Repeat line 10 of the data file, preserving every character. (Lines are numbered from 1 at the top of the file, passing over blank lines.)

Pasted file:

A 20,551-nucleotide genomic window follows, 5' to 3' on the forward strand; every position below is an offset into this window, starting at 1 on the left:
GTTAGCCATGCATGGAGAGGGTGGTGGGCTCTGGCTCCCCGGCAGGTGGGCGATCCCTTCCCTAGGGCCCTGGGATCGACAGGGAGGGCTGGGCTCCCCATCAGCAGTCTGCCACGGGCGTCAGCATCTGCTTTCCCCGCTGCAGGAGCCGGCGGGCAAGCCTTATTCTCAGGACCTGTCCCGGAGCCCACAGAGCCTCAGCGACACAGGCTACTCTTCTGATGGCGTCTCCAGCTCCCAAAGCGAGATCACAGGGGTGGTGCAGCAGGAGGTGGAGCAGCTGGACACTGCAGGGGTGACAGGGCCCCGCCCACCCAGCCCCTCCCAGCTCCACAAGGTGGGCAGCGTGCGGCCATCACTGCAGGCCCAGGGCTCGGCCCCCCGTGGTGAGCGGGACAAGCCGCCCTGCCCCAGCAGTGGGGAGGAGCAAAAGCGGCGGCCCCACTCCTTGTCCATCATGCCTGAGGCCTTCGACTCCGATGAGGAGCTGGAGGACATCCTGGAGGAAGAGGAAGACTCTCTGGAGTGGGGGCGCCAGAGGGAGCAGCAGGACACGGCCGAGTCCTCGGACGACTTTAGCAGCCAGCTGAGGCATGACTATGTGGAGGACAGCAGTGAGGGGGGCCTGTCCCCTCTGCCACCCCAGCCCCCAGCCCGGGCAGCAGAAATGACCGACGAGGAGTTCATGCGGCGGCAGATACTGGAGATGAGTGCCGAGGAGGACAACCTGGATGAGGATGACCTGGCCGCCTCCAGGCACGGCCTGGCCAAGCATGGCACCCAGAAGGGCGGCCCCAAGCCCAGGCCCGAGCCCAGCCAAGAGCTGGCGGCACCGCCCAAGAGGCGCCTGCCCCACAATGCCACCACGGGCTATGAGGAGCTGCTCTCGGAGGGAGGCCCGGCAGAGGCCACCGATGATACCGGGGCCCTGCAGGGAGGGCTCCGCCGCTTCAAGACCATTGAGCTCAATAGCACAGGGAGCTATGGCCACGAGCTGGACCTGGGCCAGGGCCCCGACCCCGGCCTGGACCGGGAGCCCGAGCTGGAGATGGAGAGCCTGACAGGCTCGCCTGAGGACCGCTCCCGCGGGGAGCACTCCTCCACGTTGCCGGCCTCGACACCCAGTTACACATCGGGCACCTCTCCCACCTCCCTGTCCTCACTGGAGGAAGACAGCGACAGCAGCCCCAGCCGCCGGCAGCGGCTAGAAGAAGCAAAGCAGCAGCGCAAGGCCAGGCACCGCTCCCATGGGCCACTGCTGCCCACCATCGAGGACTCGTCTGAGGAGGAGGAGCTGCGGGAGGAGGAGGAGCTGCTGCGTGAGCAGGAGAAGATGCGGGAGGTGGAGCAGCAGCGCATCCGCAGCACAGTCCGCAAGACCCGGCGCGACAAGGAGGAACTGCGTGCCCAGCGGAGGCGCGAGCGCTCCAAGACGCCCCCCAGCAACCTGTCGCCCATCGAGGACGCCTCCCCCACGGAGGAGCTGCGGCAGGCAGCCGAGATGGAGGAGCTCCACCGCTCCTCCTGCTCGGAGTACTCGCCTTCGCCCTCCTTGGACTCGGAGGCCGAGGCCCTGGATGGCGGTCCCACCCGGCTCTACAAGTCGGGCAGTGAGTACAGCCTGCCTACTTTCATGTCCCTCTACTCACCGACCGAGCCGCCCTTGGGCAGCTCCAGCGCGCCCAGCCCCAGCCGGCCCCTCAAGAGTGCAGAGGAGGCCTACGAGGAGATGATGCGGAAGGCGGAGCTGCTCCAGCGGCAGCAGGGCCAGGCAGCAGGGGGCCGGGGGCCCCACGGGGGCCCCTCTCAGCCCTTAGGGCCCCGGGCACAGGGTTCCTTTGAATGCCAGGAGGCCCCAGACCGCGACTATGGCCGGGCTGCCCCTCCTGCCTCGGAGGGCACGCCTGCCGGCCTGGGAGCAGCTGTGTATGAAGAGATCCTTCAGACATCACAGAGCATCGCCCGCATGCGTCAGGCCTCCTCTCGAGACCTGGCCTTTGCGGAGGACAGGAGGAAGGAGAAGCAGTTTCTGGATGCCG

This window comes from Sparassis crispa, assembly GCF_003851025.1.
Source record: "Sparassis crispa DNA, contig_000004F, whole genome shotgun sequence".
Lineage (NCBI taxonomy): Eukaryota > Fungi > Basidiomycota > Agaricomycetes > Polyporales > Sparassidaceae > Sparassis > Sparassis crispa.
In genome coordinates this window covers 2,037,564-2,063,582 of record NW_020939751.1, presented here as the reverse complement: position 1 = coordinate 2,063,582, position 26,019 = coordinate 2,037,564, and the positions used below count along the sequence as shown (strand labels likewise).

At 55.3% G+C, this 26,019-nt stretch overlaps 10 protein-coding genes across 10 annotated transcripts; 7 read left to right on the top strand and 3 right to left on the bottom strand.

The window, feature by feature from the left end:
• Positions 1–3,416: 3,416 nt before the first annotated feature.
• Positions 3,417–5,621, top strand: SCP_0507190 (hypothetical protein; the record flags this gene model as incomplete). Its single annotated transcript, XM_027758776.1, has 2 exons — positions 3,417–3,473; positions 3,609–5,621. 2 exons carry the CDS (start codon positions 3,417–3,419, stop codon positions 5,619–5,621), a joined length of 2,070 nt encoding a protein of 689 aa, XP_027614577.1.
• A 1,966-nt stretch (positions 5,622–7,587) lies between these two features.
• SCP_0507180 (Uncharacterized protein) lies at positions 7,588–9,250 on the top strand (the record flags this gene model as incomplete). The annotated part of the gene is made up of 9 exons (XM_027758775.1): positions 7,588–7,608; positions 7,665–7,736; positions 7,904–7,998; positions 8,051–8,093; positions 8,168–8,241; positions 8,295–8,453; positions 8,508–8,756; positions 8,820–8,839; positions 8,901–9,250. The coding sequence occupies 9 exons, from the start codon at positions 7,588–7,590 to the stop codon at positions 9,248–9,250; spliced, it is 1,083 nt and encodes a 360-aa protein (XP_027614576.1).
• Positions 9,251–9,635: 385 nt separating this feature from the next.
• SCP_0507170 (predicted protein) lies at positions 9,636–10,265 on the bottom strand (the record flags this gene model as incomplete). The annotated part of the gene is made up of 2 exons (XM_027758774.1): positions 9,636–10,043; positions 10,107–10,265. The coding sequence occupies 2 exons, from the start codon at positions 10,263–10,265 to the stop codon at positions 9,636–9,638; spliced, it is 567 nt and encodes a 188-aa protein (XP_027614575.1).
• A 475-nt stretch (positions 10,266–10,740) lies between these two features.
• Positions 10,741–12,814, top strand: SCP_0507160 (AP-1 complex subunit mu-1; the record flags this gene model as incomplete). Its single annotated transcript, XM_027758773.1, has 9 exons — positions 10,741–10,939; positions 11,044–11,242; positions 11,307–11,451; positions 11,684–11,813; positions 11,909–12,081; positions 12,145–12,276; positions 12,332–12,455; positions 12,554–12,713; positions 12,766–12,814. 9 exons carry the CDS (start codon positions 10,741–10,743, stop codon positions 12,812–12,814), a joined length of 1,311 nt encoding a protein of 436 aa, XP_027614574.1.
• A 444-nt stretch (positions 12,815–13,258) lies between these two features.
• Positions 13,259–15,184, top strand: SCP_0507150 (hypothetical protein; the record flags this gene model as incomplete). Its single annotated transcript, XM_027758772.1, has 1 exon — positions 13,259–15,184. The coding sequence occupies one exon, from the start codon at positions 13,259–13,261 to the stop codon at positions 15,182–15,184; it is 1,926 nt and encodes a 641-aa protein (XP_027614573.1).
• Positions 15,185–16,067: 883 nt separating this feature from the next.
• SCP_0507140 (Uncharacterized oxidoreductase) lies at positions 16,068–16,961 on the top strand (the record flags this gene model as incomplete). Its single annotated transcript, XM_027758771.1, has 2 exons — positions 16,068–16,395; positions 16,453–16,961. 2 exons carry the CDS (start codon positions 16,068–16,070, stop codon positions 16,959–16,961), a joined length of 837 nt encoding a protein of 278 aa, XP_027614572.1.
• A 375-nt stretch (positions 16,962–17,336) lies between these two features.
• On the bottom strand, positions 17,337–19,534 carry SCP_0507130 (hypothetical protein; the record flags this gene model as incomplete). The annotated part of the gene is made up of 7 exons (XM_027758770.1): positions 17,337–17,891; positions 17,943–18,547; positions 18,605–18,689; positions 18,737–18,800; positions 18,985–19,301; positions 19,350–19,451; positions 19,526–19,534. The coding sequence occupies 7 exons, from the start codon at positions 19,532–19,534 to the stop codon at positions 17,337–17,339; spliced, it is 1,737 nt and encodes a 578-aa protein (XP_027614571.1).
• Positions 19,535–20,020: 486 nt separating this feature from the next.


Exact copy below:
• Positions 3,417–5,621, top strand: SCP_0507190 (hypothetical protein; the record flags this gene model as incomplete). Its single annotated transcript, XM_027758776.1, has 2 exons — positions 3,417–3,473; positions 3,609–5,621. 2 exons carry the CDS (start codon positions 3,417–3,419, stop codon positions 5,619–5,621), a joined length of 2,070 nt encoding a protein of 689 aa, XP_027614577.1.